Belle Mayer Zeck
Born: 1919, Port Henry, New York
Describes the personal impact of the Nuremberg trials [Interview: 1996]
Oh, there was a toll, there was a very, a very definite toll. I can't quantify it, but I had thought before I went there that I knew a great deal about the atrocities that had taken place, but it seemed to me that every day was a fresh revelation. I think that after a while, one became inured to it. I remember hearing myself say, it's hard to believe of me, but I remember one of the analysts coming to me once with a story about experiments on five people and I said something unpleasant like, "Why would you bring me a document about five people when we have documents which involve several hundred people?" Now that's a perfectly horrible kind of comment to make. When I came home from Nuremberg, shortly thereafter, a little girl fell in a well, I think it was in Texas, and this entire country held its breath until that child was retrieved. But a million little girls like that and boys were murdered by the Nazis and the fact is that the world did very little about it.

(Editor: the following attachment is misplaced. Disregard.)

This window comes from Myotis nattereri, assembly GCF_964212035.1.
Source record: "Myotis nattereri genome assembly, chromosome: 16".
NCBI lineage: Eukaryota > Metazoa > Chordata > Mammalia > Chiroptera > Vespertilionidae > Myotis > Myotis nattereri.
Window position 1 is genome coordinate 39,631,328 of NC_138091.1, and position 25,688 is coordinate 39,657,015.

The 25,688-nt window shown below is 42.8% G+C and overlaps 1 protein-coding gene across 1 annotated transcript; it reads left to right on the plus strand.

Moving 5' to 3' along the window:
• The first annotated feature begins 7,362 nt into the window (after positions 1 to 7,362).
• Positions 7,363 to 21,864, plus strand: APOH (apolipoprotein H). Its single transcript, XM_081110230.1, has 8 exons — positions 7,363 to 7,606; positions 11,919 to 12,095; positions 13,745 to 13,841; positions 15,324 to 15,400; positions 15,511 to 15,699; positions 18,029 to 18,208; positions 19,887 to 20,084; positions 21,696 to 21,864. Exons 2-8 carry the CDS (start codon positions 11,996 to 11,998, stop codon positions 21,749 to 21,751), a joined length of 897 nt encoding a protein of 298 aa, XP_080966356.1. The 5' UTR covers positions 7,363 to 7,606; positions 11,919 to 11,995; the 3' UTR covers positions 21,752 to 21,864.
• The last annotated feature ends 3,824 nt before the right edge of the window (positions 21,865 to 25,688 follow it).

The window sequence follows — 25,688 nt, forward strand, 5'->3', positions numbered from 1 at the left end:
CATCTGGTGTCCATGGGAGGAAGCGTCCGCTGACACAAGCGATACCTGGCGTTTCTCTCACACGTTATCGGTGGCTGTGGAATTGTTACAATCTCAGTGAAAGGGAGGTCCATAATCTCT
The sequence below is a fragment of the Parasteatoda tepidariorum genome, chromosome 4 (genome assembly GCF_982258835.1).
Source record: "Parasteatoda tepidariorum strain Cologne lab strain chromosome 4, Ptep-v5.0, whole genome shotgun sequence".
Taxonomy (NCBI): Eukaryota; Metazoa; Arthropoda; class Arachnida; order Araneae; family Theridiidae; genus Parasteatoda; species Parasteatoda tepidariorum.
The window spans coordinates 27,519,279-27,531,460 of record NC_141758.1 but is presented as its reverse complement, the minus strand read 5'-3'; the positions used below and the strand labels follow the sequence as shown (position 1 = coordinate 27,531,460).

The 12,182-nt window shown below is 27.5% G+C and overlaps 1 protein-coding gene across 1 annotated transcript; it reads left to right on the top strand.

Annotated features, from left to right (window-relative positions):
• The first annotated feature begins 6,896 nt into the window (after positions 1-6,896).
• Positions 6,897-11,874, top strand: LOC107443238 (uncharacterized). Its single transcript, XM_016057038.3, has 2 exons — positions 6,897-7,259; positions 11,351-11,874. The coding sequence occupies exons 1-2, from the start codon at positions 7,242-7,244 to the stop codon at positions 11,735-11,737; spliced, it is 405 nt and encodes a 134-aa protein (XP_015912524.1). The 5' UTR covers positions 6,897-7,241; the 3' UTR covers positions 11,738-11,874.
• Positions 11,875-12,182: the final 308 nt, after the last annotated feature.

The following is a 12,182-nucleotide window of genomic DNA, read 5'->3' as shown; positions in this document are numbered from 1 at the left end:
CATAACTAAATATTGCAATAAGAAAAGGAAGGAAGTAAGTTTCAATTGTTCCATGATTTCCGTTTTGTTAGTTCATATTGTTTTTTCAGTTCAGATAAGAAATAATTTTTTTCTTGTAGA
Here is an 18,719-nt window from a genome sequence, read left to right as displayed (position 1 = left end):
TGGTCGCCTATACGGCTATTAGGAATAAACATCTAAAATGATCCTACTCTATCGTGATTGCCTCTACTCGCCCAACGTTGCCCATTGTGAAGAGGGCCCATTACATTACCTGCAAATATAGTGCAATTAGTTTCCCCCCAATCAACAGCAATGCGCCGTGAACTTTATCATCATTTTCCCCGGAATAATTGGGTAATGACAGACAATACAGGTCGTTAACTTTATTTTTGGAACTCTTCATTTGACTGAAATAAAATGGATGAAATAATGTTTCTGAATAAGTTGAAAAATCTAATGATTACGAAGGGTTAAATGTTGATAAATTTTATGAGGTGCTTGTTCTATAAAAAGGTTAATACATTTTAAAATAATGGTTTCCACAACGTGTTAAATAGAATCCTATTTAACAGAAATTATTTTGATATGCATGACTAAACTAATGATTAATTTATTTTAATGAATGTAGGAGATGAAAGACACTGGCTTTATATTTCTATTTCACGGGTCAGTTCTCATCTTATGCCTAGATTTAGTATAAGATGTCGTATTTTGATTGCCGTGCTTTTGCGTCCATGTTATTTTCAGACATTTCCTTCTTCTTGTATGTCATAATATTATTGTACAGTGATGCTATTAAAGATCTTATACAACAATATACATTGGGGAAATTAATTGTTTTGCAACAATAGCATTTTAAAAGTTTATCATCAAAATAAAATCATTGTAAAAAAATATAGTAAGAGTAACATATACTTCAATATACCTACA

Belle Mayer trained as a lawyer and worked for the General Counsel of the U.S. Treasury, Foreign Funds Control Bureau. This bureau worked to enforce the Trading With the Enemy Act passed by Congress. In this capacity, Mayer became familiar with the German I.G. Farben chemical company, a large conglomerate that used slave labor during World War II. In 1945, Mayer was sent as a Department of Treasury representative to the postwar London Conference. She was present as representatives from the Allied nations outlined the principles of law for the prosecution and trial of Europe's major war criminals. Mayer reported to this commission as it prepared for upcoming war crimes trials. She was then among the attorneys (including her future husband William Zeck) who prepared the indictment against the I.G. Farben company at the Nuremberg trials.
US Holocaust Memorial Museum